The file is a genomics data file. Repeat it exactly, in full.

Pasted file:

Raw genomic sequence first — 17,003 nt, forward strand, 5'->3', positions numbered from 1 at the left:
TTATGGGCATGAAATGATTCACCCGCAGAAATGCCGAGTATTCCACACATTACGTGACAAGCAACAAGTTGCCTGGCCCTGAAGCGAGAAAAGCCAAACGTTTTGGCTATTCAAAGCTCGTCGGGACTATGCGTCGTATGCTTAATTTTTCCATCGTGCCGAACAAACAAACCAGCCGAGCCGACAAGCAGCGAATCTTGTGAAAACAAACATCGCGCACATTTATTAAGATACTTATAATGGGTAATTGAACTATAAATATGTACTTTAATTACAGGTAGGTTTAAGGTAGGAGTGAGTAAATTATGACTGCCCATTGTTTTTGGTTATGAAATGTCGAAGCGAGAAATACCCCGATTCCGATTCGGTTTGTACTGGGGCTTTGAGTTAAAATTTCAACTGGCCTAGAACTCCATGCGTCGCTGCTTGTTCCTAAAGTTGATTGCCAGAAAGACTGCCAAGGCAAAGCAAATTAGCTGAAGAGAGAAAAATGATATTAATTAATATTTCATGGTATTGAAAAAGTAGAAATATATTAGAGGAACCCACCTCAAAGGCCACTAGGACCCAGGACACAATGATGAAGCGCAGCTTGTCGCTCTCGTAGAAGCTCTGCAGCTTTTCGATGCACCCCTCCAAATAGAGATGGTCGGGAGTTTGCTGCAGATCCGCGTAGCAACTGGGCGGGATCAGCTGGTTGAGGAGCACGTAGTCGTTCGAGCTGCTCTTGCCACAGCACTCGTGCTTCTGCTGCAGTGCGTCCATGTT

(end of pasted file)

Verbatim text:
Raw genomic sequence first — 17,003 nt, forward strand, 5'->3', positions numbered from 1 at the left:
TTATGGGCATGAAATGATTCACCCGCAGAAATGCCGAGTATTCCACACATTACGTGACAAGCAACAAGTTGCCTGGCCCTGAAGCGAGAAAAGCCAAACGTTTTGGCTATTCAAAGCTCGTCGGGACTATGCGTCGTATGCTTAATTTTTCCATCGTGCCGAACAAACAAACCAGCCGAGCCGACAAGCAGCGAATCTTGTGAAAACAAACATCGCGCACATTTATTAAGATACTTATAATGGGTAATTGAACTATAAATATGTACTTTAATTACAGGTAGGTTTAAGGTAGGAGTGAGTAAATTATGACTGCCCATTGTTTTTGGTTATGAAATGTCGAAGCGAGAAATACCCCGATTCCGATTCGGTTTGTACTGGGGCTTTGAGTTAAAATTTCAACTGGCCTAGAACTCCATGCGTCGCTGCTTGTTCCTAAAGTTGATTGCCAGAAAGACTGCCAAGGCAAAGCAAATTAGCTGAAGAGAGAAAAATGATATTAATTAATATTTCATGGTATTGAAAAAGTAGAAATATATTAGAGGAACCCACCTCAAAGGCCACTAGGACCCAGGACACAATGATGAAGCGCAGCTTGTCGCTCTCGTAGAAGCTCTGCAGCTTTTCGATGCACCCCTCCAAATAGAGATGGTCGGGAGTTTGCTGCAGATCCGCGTAGCAACTGGGCGGGATCAGCTGGTTGAGGAGCACGTAGTCGTTCGAGCTGCTCTTGCCACAGCACTCGTGCTTCTGCTGCAGTGCGTCCATGTT